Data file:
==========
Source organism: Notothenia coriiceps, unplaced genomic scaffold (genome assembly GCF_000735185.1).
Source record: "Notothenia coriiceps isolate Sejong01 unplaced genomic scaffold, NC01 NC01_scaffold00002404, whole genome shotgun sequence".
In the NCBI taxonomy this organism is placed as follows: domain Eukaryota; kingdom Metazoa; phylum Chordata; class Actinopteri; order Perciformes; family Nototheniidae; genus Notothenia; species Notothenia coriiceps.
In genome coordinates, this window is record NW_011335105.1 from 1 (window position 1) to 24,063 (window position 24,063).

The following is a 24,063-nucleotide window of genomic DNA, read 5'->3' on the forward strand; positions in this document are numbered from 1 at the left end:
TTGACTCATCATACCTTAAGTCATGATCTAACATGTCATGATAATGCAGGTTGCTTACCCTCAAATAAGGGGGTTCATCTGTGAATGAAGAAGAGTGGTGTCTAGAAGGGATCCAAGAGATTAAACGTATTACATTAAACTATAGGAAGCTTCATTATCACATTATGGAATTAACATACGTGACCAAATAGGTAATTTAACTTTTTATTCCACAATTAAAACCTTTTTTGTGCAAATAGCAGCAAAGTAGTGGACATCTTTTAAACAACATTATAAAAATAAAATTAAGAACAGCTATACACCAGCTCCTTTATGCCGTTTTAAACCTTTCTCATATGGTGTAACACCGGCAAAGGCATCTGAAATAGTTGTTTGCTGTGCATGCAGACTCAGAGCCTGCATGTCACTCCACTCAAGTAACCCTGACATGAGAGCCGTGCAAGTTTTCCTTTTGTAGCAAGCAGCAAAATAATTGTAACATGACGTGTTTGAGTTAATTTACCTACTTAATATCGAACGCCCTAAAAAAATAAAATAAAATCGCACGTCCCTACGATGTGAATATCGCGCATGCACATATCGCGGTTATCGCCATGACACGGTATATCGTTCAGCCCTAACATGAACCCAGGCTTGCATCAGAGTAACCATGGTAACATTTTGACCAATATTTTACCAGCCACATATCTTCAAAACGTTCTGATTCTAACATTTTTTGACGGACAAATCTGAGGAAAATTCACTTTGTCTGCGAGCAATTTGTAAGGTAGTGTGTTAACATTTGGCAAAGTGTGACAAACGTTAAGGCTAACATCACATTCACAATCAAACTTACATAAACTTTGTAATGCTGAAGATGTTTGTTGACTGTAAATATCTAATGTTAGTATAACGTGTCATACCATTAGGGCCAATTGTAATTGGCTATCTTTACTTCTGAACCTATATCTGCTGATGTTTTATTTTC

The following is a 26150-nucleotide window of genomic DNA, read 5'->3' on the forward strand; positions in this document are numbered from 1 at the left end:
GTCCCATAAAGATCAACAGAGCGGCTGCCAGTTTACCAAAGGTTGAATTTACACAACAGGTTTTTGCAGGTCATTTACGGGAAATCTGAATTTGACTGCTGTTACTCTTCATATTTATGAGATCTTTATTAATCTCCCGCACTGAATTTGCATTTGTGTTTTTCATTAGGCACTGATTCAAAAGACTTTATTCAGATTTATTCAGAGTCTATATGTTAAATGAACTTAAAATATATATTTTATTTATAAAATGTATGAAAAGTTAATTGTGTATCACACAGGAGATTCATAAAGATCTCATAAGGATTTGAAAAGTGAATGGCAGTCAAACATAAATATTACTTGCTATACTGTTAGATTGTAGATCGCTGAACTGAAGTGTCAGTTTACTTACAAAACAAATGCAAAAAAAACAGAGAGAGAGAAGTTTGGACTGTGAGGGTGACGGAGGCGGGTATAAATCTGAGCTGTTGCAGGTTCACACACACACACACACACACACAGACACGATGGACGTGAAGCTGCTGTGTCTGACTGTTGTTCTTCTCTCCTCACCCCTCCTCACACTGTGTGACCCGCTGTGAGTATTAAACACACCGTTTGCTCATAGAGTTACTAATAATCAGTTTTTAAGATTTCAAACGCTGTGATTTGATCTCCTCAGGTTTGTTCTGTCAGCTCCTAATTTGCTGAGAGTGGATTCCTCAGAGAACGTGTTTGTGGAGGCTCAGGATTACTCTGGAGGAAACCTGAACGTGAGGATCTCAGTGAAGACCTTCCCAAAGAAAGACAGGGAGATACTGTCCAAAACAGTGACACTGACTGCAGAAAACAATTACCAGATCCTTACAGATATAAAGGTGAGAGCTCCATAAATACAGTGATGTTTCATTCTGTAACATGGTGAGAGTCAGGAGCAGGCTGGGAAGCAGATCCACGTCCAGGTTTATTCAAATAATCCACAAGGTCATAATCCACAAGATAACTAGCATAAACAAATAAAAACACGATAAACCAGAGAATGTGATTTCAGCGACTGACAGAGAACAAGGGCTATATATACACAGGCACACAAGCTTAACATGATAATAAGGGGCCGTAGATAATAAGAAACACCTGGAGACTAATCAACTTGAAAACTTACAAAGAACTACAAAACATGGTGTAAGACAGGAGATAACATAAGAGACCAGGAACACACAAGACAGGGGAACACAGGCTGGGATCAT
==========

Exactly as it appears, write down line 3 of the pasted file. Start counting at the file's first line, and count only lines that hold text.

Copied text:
In the NCBI taxonomy this organism is placed as follows: domain Eukaryota; kingdom Metazoa; phylum Chordata; class Actinopteri; order Perciformes; family Nototheniidae; genus Notothenia; species Notothenia coriiceps.